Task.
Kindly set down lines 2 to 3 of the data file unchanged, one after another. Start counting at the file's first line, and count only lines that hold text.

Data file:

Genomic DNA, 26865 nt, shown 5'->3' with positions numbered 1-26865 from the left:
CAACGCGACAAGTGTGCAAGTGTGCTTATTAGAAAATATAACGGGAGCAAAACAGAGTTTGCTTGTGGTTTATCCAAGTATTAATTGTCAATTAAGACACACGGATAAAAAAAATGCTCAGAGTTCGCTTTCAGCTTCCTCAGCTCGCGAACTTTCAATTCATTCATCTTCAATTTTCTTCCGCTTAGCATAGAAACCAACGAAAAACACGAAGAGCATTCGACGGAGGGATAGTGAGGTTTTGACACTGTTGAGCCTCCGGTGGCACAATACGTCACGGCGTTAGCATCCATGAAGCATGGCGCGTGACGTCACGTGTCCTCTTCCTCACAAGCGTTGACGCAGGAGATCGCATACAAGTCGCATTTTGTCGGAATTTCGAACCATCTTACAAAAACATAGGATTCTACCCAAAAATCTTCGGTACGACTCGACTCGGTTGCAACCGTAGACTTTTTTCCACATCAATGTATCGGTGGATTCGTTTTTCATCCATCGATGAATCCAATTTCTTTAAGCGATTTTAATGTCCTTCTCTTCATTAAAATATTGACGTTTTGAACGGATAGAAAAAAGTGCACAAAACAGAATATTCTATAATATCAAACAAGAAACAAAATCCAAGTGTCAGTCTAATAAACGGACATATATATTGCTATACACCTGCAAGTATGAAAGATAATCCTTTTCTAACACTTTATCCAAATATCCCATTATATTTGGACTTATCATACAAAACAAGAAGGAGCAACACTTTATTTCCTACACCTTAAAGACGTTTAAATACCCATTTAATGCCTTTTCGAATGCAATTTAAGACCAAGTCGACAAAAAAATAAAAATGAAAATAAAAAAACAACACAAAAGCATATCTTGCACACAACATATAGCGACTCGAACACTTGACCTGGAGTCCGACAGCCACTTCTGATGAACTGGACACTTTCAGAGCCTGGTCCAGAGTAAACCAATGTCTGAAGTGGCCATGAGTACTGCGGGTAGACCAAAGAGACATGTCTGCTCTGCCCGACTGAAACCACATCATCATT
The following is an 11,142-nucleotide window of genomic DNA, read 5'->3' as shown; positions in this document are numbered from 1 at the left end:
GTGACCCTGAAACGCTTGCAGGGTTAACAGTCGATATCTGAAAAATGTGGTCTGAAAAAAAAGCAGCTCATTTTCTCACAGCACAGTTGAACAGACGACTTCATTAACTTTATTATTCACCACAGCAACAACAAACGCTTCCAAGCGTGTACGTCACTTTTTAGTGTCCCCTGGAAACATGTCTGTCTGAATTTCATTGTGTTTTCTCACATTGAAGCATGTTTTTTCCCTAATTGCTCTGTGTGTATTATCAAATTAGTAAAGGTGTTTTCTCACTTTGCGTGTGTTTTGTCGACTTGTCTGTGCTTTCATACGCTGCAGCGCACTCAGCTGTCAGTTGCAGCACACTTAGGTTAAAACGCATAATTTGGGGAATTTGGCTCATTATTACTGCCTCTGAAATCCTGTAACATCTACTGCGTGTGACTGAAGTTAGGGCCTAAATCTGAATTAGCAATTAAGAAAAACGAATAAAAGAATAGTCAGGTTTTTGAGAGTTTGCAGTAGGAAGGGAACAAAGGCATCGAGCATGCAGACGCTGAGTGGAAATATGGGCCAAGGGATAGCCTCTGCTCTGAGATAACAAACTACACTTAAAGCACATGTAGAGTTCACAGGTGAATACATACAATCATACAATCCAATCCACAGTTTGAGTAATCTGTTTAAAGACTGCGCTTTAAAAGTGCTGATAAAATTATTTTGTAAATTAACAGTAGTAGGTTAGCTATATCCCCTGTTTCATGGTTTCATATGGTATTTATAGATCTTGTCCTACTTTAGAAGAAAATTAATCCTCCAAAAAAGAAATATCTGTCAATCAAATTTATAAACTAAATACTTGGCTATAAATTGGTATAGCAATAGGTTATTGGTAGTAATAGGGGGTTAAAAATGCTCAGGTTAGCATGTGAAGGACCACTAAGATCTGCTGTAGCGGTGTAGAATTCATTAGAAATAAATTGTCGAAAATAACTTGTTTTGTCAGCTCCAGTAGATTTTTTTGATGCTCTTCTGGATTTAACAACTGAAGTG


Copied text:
CAACGCGACAAGTGTGCAAGTGTGCTTATTAGAAAATATAACGGGAGCAAAACAGAGTTTGCTTGTGGTTTATCCAAGTATTAATTGTCAATTAAGACACACGGATAAAAAAAATGCTCAGAGTTCGCTTTCAGCTTCCTCAGCTCGCGAACTTTCAATTCATTCATCTTCAATTTTCTTCCGCTTAGCATAGAAACCAACGAAAAACACGAAGAGCATTCGACGGAGGGATAGTGAGGTTTTGACACTGTTGAGCCTCCGGTGGCACAATACGTCACGGCGTTAGCATCCATGAAGCATGGCGCGTGACGTCACGTGTCCTCTTCCTCACAAGCGTTGACGCAGGAGATCGCATACAAGTCGCATTTTGTCGGAATTTCGAACCATCTTACAAAAACATAGGATTCTACCCAAAAATCTTCGGTACGACTCGACTCGGTTGCAACCGTAGACTTTTTTCCACATCAATGTATCGGTGGATTCGTTTTTCATCCATCGATGAATCCAATTTCTTTAAGCGATTTTAATGTCCTTCTCTTCATTAAAATATTGACGTTTTGAACGGATAGAAAAAAGTGCACAAAACAGAATATTCTATAATATCAAACAAGAAACAAAATCCAAGTGTCAGTCTAATAAACGGACATATATATTGCTATACACCTGCAAGTATGAAAGATAATCCTTTTCTAACACTTTATCCAAATATCCCATTATATTTGGACTTATCATACAAAACAAGAAGGAGCAACACTTTATTTCCTACACCTTAAAGACGTTTAAATACCCATTTAATGCCTTTTCGAATGCAATTTAAGACCAAGTCGACAAAAAAATAAAAATGAAAATAAAAAAACAACACAAAAGCATATCTTGCACACAACATATAGCGACTCGAACACTTGACCTGGAGTCCGACAGCCACTTCTGATGAACTGGACACTTTCAGAGCCTGGTCCAGAGTAAACCAATGTCTGAAGTGGCCATGAGTACTGCGGGTAGACCAAAGAGACATGTCTGCTCTGCCCGACTGAAACCACATCATCATT
The following is an 11,142-nucleotide window of genomic DNA, read 5'->3' as shown; positions in this document are numbered from 1 at the left end: